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Why California's Economy Should Never Go Nativist : Politics: Calls to limit, or eradicate, foreign influences are heard throughout the state. But what would happen if the Asians picked up and left?

March 08, 1992|Joel Kotkin | Joel Kotkin, a contributing editor to Opinion, is a senior fellow at the Center for the New West and an international fellow at Pepperdine University School of Business and Management

After decades of ever-increasing cosmopolitanism, economic distress, mixed with changing demographics, have reinvigorated one of California's most venerable, and deplorable, political traditions--nativism.

As in previous eras, increasing immigration from Asia, as well as the emergence of Japan as an economic power, have sparked the latest calls to limit Asian influence. Although opposition to Chinese emigration set the tone, the cry "the Japs must go!" was first raised in 1887, before there were more than 400 Japanese in the state. Roughly 20 years later, Japan, fresh from its military victory over Russia, was the villain in "The Valor of Ignorance." Written by a young American military officer, the book warned of the ultimate conquest of California by better organized and racially homogeneous Japanese.

The nativists' demands to restrict the rights and business opportunities of Asians vexed diplomatic relations between Washington and Asia. Frustrated by the Asian-baiting in California, President Theodore Roosevelt complained that the state was too small to be a country and too large to be an insane asylum.

Today's nativism, as yesterday's, draws on a diverse combination of interests. At the fringes are the openly racist groups. Toward the middle are such mainstream organizations as labor unions, which fear increasingly aggressive and often anti-union Asian firms locating in the state. Some of the most vociferous voices of the new nativism are self-described "progressives" who worry about Taiwanese investing in McDonnell-Douglas, while others want to change local laws to put foreign companies at a competitive disadvantage. Leading African-American activists also have tapped nativist sentiment in criticizing the practices of Korean merchants.

Whether nativism remains an option in California's political debate rests largely on public perceptions of the relative benefits of the region's deep involvement with foreigners, most particularly the Japanese, who have sunk an estimated $200 billion into the state over the past decade. To be sure, it's easy to catalogue the shortcomings of foreign-owned businesses in the state--their tendency to exclude local employees, their reluctance to transfer important technologies and skills to the local economy. But what would be the effects of a phased withdrawal of foreign interests from our region, other than to turn nativist scowls into smiles?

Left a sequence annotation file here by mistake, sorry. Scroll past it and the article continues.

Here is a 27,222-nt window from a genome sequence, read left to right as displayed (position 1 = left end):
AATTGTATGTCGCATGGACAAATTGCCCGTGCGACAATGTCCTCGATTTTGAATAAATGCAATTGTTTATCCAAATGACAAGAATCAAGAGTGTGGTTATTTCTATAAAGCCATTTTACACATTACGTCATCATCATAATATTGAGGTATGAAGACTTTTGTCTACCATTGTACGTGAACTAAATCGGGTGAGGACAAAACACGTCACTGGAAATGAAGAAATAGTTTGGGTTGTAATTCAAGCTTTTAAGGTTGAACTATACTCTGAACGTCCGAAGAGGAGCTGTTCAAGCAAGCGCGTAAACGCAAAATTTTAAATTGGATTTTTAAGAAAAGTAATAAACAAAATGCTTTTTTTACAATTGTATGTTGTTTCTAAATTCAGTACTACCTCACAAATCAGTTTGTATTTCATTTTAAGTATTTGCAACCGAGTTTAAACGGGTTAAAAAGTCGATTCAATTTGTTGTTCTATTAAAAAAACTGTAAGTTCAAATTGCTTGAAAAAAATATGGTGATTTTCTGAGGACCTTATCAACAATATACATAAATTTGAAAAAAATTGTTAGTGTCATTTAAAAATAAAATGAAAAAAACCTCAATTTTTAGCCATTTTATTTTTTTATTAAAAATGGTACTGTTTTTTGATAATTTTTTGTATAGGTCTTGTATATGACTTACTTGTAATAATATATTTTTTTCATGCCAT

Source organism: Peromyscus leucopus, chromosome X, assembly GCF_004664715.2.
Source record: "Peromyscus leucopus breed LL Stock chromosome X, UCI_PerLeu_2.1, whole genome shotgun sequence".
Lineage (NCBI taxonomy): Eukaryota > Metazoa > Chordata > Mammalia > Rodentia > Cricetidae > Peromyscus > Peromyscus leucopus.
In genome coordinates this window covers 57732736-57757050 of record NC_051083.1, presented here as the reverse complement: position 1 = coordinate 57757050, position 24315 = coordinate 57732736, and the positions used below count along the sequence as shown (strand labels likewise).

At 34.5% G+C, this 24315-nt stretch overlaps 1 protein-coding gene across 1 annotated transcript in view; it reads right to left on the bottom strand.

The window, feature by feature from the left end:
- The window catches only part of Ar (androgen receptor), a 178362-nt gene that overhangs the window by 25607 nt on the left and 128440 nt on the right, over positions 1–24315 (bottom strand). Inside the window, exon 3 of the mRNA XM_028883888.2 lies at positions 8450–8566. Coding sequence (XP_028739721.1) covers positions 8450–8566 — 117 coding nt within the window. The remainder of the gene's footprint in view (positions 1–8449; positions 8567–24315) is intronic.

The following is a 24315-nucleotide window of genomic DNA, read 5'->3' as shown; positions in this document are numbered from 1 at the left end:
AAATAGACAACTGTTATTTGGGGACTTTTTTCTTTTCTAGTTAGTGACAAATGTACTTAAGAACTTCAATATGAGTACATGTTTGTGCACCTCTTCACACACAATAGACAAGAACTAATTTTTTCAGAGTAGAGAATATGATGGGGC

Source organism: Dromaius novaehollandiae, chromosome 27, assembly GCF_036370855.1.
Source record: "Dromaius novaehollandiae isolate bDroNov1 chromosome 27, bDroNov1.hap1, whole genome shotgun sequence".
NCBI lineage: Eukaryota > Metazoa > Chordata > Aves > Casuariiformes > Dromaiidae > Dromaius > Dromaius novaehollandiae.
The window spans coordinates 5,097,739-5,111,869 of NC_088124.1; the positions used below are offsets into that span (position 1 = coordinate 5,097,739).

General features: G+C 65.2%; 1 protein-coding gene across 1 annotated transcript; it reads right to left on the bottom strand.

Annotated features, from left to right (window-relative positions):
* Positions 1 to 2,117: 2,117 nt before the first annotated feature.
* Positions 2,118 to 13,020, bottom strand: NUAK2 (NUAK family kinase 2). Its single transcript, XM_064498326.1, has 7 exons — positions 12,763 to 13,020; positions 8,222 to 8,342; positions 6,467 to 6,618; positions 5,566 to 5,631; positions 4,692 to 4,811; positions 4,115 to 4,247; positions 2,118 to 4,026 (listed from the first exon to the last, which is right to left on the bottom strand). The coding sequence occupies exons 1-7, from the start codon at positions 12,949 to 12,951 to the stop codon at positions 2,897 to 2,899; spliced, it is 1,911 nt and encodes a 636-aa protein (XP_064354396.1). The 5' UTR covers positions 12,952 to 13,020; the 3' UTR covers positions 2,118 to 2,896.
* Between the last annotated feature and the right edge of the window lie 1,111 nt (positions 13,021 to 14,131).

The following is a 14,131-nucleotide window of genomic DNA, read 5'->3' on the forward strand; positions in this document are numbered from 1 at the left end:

Largely because of increased trade with Asia, California's overseas commerce almost quadrupled during the 1980s, with the state's share of total U.S. trade jumping from 12% to more than 18%. At the Port of Los Angeles-Long Beach, now the nation's largest port of ocean-going commerce, Asian countries account for eight of the 10 largest trading partners, led by Japan and Taiwan.

The positive effects of such trade are not hard to come by. Among the fastest-growing categories of jobs in Los Angeles are warehousemen, truckers and other trade-related workers. The export component of this trade has been growing and, by 1989, surpassed $58 billion, the bulk of it in high-technology manufactured goods. The most frequent destination for exports shipped out of Los Angeles? Japan, Taiwan and South Korea.

The critical nature of its foreign connection is evident in California's three largest industries--agriculture, aerospace/high-tech and tourism. Asia remains by far the state's largest agricultural market. Shipments from the giant California-based Sunkist co-operative account for two-thirds of all citrus imports to Japan, with Japanese orange imports increasing fourfold during the 1980s.

Aerospace and high-technology, too, would be severely hurt by an Asian withdrawal from California. For example, Japan is the largest customer of Boeing Corp.'s aircraft business, which, in turn, subcontracts billions of dollars annually from California companies. McDonnell-Douglas' survival has been linked to its ability to sell stakes--and potentially aircraft--to Asians, most notably Taiwanese and Chinese.

Much the same pattern persists in other electronics industries. Indeed, while California companies have cut back or threatened to move to other states, Japanese, Chinese and Korean firms have continued to invest in manufacturing, research and development. Asians, who account for roughly 40% of the entering class at three UC campuses, already constitute upward of one-third of the state's engineering and technical talent, particularly in the high-tech electronics sector. They also are emerging as creators of our most competitive high-tech companies, such as San Jose's Solectron Corp., winner of the Commerce Department's Baldridge Award for manufacturing excellence.

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